PHILADELPHIA — Certified Primary Stroke Centers are three times more likely to administer clot-busting treatment for strokes than non-certified centers, reports a new study by researchers in the Perelman School of Medicine at the University of Pennsylvania. The study, published in the Journal of the American Heart Association, looked at a wide sample of hospitals across the United States, and provides insight into practice across the US health care system as experts examine ways to increase the use of this important therapy.
Clot busting treatment is used to open blocked blood vessels, restoring blood flow to the brain and reducing disability after stroke. Less than half of ischemic stroke patients who are eligible for the treatment, recombinant tissue plasminogen activator (rt-PA), actually receive it. Currently, only a small percentage of stroke patients receive rt-PA therapy.
"We found that primary stroke centers administered rt-PA at a much higher rate than other hospitals, demonstrating one way that certified centers are succeeding." said Michael T. Mullen, MD, the study’s lead author and an assistant professor of Neurology at the Perelman School of Medicine at the University of Pennsylvania.
Primary Stroke Centers, certified through The Joint Commission, used rt-PA in 6.7 percent of cases, whereas non-certified centers used the drug 2.2 percent of the time. The study also found that, between 2004 and 2009, the annual percentage of rt-PA administration increased from 1.4 percent to 3.3 percent at non-PSCs and 6.0 percent to 7.6 percent at PSCs.
National goals aim to reduce stroke mortality by 20 percent and increase appropriate use of thrombolytic therapy for acute stroke, as part of Healthy People 2020, a report of the US Department of Health and Human Services which highlights the nation’s 10 year goals for health promotion and disease prevention. “Although it is encouraging to see higher treatment rates at primary stroke centers, we are still not getting this important therapy to enough stroke patients. People need to know the signs of a stroke, know to call 911, and quickly get to a hospital that is prepared to treat them,” said Dr. Mullen.
"Given the impact of the primary stroke center model in the use of rt-PA, we need to measure and expand access to stroke care in the US,” said the study's senior author Brendan Carr, MD, MA, Assistant Professor of Emergency Medicine, Surgery, & Epidemiology in the Perelman School of Medicine at the University of Pennsylvania. “For serious unplanned events like stroke, the goal is to make sure that all Americans have the ability to promptly reach optimal care.” Patients, providers, and planners can find out about population access to stroke care at www.strokemaps.org.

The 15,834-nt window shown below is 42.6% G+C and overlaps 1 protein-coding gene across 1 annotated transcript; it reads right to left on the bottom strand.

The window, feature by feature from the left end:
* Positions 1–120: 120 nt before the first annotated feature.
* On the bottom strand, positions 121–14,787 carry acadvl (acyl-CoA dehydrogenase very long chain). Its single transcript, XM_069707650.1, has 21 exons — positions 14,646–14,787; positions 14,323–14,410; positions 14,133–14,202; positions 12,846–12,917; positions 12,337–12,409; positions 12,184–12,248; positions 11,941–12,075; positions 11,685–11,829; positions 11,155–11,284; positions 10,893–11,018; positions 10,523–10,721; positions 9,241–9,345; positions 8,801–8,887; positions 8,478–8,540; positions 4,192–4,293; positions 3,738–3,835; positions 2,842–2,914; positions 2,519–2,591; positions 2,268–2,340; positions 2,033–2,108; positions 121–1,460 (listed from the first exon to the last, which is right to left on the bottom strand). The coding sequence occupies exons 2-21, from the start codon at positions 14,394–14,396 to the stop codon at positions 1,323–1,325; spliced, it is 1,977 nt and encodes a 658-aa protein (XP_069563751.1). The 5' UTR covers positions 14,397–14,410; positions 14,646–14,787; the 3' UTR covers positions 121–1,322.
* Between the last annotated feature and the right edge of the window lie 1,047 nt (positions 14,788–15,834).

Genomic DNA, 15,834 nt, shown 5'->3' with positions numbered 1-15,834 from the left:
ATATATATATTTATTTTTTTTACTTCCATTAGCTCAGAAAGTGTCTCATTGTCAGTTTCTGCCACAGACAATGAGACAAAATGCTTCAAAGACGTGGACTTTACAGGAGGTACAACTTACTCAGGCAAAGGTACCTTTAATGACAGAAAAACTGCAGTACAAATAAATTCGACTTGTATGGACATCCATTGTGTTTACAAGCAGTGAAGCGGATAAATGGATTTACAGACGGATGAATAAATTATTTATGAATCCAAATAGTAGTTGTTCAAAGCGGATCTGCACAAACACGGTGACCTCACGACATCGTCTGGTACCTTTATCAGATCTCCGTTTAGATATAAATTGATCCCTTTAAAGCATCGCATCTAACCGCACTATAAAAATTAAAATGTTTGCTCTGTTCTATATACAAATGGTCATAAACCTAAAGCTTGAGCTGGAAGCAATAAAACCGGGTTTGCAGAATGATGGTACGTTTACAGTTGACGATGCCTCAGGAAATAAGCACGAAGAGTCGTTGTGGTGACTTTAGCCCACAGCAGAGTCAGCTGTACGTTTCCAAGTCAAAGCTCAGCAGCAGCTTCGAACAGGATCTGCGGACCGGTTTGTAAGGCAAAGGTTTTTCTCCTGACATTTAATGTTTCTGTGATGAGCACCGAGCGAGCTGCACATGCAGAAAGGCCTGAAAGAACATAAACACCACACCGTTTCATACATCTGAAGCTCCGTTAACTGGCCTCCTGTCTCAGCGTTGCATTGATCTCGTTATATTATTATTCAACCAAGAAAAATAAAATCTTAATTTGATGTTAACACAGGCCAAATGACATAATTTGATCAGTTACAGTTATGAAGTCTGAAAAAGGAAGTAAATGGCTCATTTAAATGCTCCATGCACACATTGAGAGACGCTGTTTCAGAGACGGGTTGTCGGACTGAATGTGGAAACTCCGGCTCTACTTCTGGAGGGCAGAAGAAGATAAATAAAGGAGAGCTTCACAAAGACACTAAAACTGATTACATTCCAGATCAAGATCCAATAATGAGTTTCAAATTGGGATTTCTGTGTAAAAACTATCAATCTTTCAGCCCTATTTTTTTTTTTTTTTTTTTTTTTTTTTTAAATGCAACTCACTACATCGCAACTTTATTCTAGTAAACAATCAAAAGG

Penn Medicine has received certification for stroke care at all member hospitals: the Hospital of the University of Pennsylvania is the first and only hospital in Philadelphia to receive The Joint Commission's advanced Comprehensive Stroke Center certification; Pennsylvania Hospital and Penn Presbyterian Medical Center received Primary Stroke Center certifications from The Joint Commission in the summer of 2012. In addition, the telemedicine component of the Penn Neuro Rescue program provides Penn’s comprehensive neurovascular expertise to affiliated hospitals throughout the region through live, remote consults, enabling the Penn neurological emergency team to diagnose and treat strokes 24/7 in affiliated hospitals.
Additional co-authors include Scott Kasner, MD, and Michael Kallan, MS, MPH from Penn Medicine, Dawn Kleindorfer, MD, from the University of Cincinnati and Karen Albright, DO, from the University of Alabama at Birmingham. The Agency for Health Care Research and Quality and the National Institutes of Health (HL083772) funded this research.
Penn Medicine is one of the world's leading academic medical centers, dedicated to the related missions of medical education, biomedical research, and excellence in patient care. Penn Medicine consists of the Raymond and Ruth Perelman School of Medicine at the University of Pennsylvania (founded in 1765 as the nation's first medical school) and the University of Pennsylvania Health System, which together form a $5.3 billion enterprise.
The Perelman School of Medicine has been ranked among the top five medical schools in the United States for the past 18 years, according to U.S. News & World Report's survey of research-oriented medical schools. The School is consistently among the nation's top recipients of funding from the National Institutes of Health, with $373 million awarded in the 2015 fiscal year.
The University of Pennsylvania Health System's patient care facilities include: The Hospital of the University of Pennsylvania and Penn Presbyterian Medical Center -- which are recognized as one of the nation's top "Honor Roll" hospitals by U.S. News & World Report -- Chester County Hospital; Lancaster General Health; Penn Wissahickon Hospice; and Pennsylvania Hospital -- the nation's first hospital, founded in 1751. Additional affiliated inpatient care facilities and services throughout the Philadelphia region include Chestnut Hill Hospital and Good Shepherd Penn Partners, a partnership between Good Shepherd Rehabilitation Network and Penn Medicine.
Penn Medicine is committed to improving lives and health through a variety of community-based programs and activities. In fiscal year 2015, Penn Medicine provided $253.3 million to benefit our community.